Of The Sacraments
- Sacraments are holy signs and seals of the covenant of grace, immediately instituted by Christ, to represent him and his benefits, and to confirm our interest in him, and solemnly to engage us to the service of God in Christ, according to his Word.
- There is in every sacrament a spiritual relation, or sacramental union, between the sign and the thing signified; whence it comes to pass that the names and effects of the one are attributed to the other.
- The grace which is exhibited in or by the sacraments rightly used, is not conferred by any power in them; neither doth the efficacy of a sacrament depend upon the piety or intention of him that doth administer it, but upon the work of the Spirit, and the word of institution; which contains, together with a precept authorising the use thereof, a promise of benefit to worthy receivers.
- There be only two sacraments ordained by Christ our Lord in the gospel, that is to say, Baptism and the Lord's Supper; neither of which may be dispensed by any but a minister of the Word lawfully called.
- The Sacraments of the Old Testament, in regard of the spiritual things thereby signified and exhibited, were for substance the same with those of the New.
- Baptism is a sacrament of the New Testament, ordained by Jesus Christ to be unto the party baptised a sign and seal of the covenant of grace, of his ingrafting into Christ, of regeneration, of remission of sins, and of his giving up unto God through Jesus Christ to walk in newness of life; which ordinance is by Christ's own appointment to be continued in his Church until the end of the world.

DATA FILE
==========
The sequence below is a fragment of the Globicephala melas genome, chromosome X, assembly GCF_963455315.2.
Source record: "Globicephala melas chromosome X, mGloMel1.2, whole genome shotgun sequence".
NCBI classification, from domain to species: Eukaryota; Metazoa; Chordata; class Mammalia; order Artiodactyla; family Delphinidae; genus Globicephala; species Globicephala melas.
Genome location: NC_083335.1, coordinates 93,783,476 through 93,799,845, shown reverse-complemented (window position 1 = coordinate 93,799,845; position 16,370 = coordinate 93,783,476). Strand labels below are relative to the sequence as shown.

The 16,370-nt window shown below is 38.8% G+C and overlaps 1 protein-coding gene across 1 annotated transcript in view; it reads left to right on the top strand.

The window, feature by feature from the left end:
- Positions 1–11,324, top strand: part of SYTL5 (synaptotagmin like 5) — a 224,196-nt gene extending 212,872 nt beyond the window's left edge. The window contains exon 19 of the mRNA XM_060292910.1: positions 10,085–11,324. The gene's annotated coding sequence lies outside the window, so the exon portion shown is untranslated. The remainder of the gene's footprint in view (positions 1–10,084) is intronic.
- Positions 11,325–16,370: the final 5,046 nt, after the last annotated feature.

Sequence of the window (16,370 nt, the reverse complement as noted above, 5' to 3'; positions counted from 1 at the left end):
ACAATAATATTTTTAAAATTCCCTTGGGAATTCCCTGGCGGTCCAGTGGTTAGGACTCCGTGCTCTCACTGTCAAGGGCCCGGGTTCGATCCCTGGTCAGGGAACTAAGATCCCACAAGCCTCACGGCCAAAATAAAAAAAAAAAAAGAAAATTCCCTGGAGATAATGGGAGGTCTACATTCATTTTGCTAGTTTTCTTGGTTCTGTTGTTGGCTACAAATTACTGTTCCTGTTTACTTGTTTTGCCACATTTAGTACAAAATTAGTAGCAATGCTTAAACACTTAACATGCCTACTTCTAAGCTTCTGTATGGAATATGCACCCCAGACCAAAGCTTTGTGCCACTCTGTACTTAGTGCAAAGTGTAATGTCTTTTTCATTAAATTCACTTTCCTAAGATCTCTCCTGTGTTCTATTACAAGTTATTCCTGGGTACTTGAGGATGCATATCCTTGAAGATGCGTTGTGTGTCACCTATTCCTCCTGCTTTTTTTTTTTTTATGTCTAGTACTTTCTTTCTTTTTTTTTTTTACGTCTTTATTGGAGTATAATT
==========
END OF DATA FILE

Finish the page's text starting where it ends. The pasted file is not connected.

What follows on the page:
- The outward element to be used in this ordinance, is water, wherewith the party is to be baptised in the name of the Father, and of the Son, and of the Holy Ghost, by a minister of the gospel lawfully called.
- Dipping of the person into the water is not necessary; but baptism is rightly administered by pouring or sprinkling water upon the person.
- Not only those that do actually profess faith in and obedience unto Christ, but also the infants of one or both believing parents are to be baptised, and those only.
- Although it be a great sin to conterin or neglect this ordinance, yet grace and salvation are not so inseparably annexed unto it, as that no person can be regenerated or saved without it; or that all that are baptised are undoubtedly regenerated.
- The efficacy of baptism is not tied to that moment of time wherein it is administered; yet notwithstanding, by the right use of this ordinance, the grace promised is not only offered, but really exhibited and conferred by the Holy Ghost to such (whether of age or infants) as that grace belongeth unto, according to the counsel of God's own will in his appointed time.